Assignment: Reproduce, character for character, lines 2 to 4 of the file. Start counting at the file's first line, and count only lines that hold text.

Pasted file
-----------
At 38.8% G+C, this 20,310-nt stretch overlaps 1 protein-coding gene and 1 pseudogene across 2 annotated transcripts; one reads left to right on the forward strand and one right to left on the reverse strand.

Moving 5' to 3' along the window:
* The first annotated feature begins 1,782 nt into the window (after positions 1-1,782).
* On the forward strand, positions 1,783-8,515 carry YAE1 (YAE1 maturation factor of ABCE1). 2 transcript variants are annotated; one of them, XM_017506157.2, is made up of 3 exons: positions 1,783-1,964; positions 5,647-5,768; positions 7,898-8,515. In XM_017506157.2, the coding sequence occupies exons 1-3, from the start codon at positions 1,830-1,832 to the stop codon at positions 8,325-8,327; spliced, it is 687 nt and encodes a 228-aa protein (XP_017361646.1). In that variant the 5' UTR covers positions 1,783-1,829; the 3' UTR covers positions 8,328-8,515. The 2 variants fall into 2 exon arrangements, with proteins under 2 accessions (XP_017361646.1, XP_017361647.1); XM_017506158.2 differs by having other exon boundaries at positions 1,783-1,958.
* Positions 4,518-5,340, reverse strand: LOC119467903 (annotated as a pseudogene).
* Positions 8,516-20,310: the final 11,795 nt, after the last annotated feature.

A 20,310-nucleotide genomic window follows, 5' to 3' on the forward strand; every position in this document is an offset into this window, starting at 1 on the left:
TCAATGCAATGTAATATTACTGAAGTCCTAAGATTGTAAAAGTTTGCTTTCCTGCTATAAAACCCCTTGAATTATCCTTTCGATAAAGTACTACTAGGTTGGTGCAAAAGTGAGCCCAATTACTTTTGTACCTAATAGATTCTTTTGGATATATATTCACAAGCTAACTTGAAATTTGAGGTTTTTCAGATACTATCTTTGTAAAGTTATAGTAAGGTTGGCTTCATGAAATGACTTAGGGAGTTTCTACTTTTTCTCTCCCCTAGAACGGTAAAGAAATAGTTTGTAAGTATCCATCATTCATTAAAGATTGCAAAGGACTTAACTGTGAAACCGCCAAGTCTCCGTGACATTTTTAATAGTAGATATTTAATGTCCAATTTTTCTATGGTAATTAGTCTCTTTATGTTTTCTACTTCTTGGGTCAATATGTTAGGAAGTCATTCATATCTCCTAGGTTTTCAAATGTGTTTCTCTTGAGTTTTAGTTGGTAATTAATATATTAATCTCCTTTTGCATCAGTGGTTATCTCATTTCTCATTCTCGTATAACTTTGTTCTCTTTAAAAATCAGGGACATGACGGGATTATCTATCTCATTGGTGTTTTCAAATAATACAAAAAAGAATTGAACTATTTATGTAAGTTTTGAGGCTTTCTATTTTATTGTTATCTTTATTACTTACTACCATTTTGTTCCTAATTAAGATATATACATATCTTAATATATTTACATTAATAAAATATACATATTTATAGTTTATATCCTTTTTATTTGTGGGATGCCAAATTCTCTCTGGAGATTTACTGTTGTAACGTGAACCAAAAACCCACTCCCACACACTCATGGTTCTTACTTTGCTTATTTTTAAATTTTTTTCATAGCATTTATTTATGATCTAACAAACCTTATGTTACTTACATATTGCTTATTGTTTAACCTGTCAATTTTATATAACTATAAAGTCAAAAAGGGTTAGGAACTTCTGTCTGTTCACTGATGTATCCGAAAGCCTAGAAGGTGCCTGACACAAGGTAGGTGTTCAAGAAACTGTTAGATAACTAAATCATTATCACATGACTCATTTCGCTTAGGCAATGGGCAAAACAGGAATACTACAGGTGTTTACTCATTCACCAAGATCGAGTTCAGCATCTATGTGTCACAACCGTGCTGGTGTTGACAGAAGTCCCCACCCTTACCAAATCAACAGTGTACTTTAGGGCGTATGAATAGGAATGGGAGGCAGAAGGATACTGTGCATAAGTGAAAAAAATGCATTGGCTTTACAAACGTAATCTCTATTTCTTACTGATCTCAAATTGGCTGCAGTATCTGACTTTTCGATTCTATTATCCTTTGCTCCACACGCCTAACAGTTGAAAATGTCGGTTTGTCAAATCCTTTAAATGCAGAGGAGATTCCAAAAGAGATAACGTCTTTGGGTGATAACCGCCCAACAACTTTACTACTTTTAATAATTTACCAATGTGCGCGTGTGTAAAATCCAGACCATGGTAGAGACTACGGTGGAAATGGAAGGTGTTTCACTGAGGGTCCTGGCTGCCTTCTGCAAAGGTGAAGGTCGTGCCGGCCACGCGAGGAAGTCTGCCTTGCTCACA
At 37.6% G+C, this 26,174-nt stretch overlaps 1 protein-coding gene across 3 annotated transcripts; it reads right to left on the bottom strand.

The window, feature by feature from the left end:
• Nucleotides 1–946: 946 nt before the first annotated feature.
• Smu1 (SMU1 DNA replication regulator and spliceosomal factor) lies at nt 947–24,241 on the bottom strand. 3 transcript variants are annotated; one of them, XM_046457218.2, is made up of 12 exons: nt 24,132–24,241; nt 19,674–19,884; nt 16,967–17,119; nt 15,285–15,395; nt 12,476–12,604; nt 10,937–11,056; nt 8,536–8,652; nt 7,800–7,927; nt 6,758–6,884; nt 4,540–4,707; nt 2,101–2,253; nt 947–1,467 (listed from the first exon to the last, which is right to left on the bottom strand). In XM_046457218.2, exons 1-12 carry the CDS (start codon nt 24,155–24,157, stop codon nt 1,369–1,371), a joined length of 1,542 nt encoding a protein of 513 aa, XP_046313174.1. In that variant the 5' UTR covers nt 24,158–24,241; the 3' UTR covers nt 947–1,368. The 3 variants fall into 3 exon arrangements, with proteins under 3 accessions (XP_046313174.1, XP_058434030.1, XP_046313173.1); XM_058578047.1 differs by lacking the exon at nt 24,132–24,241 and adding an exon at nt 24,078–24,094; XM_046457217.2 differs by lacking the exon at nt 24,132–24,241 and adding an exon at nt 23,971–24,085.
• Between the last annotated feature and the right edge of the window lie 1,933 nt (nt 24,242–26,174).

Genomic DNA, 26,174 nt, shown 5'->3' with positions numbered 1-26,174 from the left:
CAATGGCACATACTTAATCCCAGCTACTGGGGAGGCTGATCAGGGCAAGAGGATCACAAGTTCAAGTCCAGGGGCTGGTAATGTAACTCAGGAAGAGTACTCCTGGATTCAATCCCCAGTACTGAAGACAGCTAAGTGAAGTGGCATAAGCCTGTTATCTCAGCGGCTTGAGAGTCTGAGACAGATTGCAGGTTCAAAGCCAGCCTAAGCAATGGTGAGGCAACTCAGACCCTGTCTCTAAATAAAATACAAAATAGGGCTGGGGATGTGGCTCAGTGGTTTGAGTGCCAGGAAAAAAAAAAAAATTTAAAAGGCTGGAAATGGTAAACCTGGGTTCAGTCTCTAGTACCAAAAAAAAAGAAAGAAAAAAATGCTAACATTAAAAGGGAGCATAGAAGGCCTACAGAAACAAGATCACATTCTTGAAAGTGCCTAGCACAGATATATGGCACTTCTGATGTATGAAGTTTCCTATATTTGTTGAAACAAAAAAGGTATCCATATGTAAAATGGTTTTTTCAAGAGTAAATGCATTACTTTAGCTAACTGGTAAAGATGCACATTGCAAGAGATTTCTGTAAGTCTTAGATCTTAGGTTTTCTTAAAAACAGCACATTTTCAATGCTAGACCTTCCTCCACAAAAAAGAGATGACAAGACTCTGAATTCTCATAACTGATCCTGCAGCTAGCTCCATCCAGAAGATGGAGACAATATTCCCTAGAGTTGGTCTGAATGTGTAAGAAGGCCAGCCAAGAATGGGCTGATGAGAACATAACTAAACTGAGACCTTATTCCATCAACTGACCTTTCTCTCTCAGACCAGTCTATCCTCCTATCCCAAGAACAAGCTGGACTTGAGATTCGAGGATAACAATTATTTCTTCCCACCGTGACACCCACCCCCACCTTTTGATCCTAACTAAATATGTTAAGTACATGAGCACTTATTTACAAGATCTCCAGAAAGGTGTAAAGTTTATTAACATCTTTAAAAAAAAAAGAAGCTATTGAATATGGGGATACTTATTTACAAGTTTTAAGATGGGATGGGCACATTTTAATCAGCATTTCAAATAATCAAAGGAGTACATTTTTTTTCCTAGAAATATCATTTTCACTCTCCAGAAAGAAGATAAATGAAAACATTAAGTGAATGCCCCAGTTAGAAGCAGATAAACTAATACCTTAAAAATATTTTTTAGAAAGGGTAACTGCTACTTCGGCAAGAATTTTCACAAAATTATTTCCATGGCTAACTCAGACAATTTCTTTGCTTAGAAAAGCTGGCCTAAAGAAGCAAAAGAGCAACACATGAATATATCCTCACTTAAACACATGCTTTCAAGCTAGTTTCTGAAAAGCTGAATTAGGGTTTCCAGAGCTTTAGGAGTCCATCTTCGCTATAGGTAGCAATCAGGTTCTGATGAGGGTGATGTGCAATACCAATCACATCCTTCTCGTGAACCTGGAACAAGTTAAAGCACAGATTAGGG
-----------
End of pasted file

Moving 5' to 3' along the window:
* The first annotated feature begins 1,782 nt into the window (after positions 1-1,782).
* On the forward strand, positions 1,783-8,515 carry YAE1 (YAE1 maturation factor of ABCE1). 2 transcript variants are annotated; one of them, XM_017506157.2, is made up of 3 exons: positions 1,783-1,964; positions 5,647-5,768; positions 7,898-8,515. In XM_017506157.2, the coding sequence occupies exons 1-3, from the start codon at positions 1,830-1,832 to the stop codon at positions 8,325-8,327; spliced, it is 687 nt and encodes a 228-aa protein (XP_017361646.1). In that variant the 5' UTR covers positions 1,783-1,829; the 3' UTR covers positions 8,328-8,515. The 2 variants fall into 2 exon arrangements, with proteins under 2 accessions (XP_017361646.1, XP_017361647.1); XM_017506158.2 differs by having other exon boundaries at positions 1,783-1,958.